Xbasic

sql_import Function

Syntax

result as P = sql_import(connectionString as C, tableName as C, tableOwner as C, data as C [, replicateIdentity as L [, fieldMap as C]])

result as P = sql_import(connectionString as C, tableName as C, tableOwner as C, data as C [, replicateIdentity as L [, fieldMap as C [, action as C [, primaryKey as C]]]])

Arguments

connectionStringCharacter

The connection string (either a named or explicit connection string. If named, the ::name:: prefix is optional)

tableNameCharacter

The name of the table into which you want to import data.

tableOwnerCharacter

The owner of the table into which you want to import data.

dataCharacter

The data to be imported. Can be a CSV (comma separated value) or JSON formatted text or an Excel (.xsl, .xslx) file. See examples below.

replicateIdentityLogical

Default = .f.. Should only be set to .t. if you are importing into an empty table. If .t. then values for the auto-increment primary key (if any) that are supplied in the input data are explicitly set in the target table.

fieldMapCharacter

Default = "". If the columns in the input data do not match the field names in the target SQL table you can specify a map. The map is a crlf delimited string of field pairs. See example below.

actionCharacter

Default = "insert". The action to perform. Can be insert or upsert. Upsert will update existing records in the target table.

primaryKeyCharacter

Default = "". The primary key for the table. If the field name of the primary key in the input data does not match the field name of the primary key in the table, enter the primary key as follows: "fieldNameInData=fieldNameInTable".

Returns

resultPointer

Returns an object with these properties:

hasErrorLogical

If .t., an error occurred. Otherwise .f..

errorTextCharacter

The description of the error if an error occurred.

recordsImportedNumeric

A count of the number of records imported.

Description

Imports CSV or JSON data into an existing SQL table.

Discussion

The sql_import() function is a helper function that imports CSV or JSON data into a SQL table.

The function is called a 'helper' function because it simply wraps the low level AlphaDAO methods for doing a bulk insert into a SQL table.

Example: fieldMap 

Assume that the input data is as follows

fname,lname
fred,smith
john,jones

Assume that the target table has column names of firstName and lastName.

You would need to specify the following fieldMap:

fname=firstName
lname=lastName

Example:

dim cs as c
cs = "mydata"
tablename = "table1"
data = <<%str%
id,name,notes,dob,number
1,"Jones, Amy","Here are some notes",1992-12-18,34.56
%str%

'replicateIdentity = .f.
map = "name=fullname"

dim p as p
p = sql_import(cs,tablename,"", data,replicateIdentity,map)

? p.hasError
= .f.

Example: Import Excel File 

' the "::Name::" prefix is optional.
' cs = "conn" is the same as writing cs = "::Name::conn"
dim cs as c = "conn"
dim tablename as c = "Customers2"
dim data as c = "C:\path\to\sampleExcelData.xlsx"

dim result as p
p = sql_import(cs,tablename,"",data)

? p
= errorText = ""
hasError = .F.

Example: Import JSON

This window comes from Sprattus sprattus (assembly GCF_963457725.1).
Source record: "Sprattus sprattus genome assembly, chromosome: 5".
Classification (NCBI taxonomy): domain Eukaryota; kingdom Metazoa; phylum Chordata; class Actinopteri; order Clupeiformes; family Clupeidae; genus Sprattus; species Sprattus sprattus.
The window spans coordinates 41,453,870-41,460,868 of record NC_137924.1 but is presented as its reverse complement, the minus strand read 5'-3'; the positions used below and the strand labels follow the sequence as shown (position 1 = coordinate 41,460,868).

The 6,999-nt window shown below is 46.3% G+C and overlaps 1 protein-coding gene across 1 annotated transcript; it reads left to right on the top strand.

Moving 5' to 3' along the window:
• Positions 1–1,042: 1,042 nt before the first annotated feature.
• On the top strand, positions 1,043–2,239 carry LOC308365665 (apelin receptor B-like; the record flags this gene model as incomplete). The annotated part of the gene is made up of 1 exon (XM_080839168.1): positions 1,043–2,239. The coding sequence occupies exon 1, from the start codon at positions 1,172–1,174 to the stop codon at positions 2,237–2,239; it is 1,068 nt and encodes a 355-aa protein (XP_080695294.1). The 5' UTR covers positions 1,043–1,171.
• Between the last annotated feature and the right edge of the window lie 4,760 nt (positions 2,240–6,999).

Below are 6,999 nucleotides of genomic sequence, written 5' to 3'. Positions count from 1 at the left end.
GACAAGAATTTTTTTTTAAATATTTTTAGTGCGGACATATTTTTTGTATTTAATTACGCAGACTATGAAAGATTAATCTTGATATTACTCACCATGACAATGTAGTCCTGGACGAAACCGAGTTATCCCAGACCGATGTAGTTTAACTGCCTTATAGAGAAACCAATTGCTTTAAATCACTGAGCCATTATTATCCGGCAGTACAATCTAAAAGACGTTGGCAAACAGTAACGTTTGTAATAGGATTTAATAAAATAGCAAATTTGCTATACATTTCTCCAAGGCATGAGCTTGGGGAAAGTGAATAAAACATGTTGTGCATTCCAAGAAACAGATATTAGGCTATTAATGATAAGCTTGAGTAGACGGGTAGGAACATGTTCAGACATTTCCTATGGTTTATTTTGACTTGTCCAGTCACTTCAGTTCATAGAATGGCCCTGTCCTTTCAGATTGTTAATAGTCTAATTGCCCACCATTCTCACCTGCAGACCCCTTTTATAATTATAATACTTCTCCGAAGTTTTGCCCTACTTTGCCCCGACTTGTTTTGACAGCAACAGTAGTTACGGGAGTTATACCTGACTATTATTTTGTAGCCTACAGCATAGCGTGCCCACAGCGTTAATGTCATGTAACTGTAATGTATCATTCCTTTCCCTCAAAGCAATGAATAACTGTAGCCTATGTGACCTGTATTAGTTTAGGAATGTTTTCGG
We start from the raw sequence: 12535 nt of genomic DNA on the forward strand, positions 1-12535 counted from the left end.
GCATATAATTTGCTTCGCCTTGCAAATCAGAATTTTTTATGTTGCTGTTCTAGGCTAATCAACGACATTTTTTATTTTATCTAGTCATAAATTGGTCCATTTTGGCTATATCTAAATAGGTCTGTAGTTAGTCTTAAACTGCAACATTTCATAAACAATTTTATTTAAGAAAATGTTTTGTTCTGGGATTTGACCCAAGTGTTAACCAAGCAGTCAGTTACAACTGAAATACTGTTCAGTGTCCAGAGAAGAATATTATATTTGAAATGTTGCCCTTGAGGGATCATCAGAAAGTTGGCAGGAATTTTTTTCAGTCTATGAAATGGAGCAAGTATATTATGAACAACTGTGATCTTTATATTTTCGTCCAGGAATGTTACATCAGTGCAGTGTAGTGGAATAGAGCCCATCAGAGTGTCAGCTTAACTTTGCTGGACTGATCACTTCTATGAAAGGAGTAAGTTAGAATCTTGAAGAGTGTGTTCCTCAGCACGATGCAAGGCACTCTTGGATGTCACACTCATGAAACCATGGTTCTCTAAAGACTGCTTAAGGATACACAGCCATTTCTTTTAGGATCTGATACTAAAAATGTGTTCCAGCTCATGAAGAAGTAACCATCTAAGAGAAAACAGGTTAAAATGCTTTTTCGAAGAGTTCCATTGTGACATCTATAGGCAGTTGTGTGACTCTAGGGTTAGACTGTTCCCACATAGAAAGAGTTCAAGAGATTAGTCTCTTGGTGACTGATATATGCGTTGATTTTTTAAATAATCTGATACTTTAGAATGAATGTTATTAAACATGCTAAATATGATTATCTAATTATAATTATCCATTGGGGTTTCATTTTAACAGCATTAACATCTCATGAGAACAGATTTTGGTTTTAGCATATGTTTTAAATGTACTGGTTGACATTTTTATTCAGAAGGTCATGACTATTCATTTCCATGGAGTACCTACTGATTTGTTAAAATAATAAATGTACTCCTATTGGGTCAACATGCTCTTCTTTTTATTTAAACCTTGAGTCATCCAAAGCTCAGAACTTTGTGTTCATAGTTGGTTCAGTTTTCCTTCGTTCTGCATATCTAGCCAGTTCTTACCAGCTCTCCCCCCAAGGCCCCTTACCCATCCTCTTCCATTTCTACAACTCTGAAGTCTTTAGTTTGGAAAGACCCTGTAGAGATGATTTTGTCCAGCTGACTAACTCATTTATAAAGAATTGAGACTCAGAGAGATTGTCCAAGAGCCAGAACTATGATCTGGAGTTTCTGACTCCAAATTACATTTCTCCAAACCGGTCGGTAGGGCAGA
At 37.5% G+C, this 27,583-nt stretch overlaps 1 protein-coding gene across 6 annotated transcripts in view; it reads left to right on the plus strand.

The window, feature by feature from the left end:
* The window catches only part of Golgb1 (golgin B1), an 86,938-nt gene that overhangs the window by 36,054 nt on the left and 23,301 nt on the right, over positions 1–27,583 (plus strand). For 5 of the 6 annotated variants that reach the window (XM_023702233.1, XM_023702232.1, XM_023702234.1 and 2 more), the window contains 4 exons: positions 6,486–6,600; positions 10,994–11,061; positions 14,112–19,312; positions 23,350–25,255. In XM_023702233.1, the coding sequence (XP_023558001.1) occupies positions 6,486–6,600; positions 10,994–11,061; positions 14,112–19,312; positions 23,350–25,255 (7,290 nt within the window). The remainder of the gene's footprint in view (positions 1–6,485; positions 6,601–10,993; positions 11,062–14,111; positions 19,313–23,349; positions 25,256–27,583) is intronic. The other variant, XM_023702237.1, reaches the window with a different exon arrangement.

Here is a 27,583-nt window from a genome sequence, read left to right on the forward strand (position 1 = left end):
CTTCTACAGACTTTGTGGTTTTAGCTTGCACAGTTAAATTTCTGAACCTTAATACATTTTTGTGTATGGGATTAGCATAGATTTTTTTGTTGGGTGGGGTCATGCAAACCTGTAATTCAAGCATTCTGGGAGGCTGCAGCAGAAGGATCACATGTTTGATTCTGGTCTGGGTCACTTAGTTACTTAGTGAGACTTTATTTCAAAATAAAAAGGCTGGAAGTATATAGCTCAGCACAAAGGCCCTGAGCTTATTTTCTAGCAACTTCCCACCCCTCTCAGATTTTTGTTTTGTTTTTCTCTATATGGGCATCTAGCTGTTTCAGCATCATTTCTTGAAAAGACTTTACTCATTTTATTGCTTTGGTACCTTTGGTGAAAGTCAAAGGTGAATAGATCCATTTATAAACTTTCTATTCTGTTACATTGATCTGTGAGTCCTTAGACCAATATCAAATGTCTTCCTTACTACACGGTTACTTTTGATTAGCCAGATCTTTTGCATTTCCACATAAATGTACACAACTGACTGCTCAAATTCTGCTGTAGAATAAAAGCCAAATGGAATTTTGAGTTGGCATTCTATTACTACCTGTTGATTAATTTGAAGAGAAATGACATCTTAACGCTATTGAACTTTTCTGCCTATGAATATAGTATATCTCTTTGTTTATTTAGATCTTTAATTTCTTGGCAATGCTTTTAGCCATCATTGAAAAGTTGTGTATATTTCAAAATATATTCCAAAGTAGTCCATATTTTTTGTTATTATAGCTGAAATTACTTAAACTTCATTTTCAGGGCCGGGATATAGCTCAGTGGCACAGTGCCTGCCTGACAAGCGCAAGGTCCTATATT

JSON can also be imported into a SQL table using the sql_import() function. The JSON fields must match the column names in the table.

In the example below, JSON is inserted into a MySQL table called "roles":

dim json as c =<<%json%
[
	{"first":"Juliet","last":"Adams"},
	{"first":"Tom","last":"Jones"},
	{"first":"Betty","last":"Smith"},
	{"first":"Pete","last":"Marshall"},
	{"first":"Victoria","last":"Winslow"},
	{"first":"Daniel","last":"Brown"}
]
%json%

? sql_import("::Name::conn","roles","",json)
= errorText = ""
hasError = .F.
recordsImported = 6

? sql_records_get("::Name::conn","SELECT * from roles","","")
= 1|Juliet|Adams|
2|Tom|Jones|
3|Betty|Smith|
4|Pete|Marshall|
5|Victoria|Winslow|
6|Daniel|Brown|

If the JSON field names do not match, a mapping can be specified that defines how to map the JSON data to the table columns:

dim json2 as c =<<%json%
[
	{"firstname":"Yvette","lastname":"Eve","main_role":"CEO"},
	{"firstname":"Earl","lastname":"Grey","main_role":"Staff"}
]
%json%

dim map as c =<<%txt%
firstname=first
lastname=last
main_role=role
%txt%

? sql_import("::Name::conn","roles","",json2,.f.,map)
= errorText = ""
hasError = .F.
recordsImported = 2

? sql_records_get("::Name::conn","SELECT * FROM roles WHERE ID > 6","","")
= 7|Yvette|Eve|CEO
8|Earl|Grey|Staff

The MySQL statement to create the "roles" table is below:

CREATE TABLE 'roles' (
  'id' int(11) NOT NULL AUTO_INCREMENT,
  'first' varchar(60) NOT NULL,
  'last' varchar(60) NOT NULL,
  'role' varchar(45),
  PRIMARY KEY ('id')
) ENGINE=InnoDB AUTO_INCREMENT=1 DEFAULT CHARSET=utf8;

Upserting 

An 'upsert' performs an update on existing records and an insert if there is no existing record. This is useful in situations where data being imported should be merged with existing data in a table -- rather than added as new records. The example below performs an upsert on table1 in a SQL database. The records are imported from an excel file, "c:/data/dattoimport.xlsx".

dim conn as c = "::name::myconnstr"
dim table as c = "table1"
dim file as c = "c:\data\datatoimport.xlsx"
dim action as c = "upsert"
dim primaryKey as c = "id"
dim result as p

result = sql_import(conn, table, "", file, .f., "", action, primaryKey)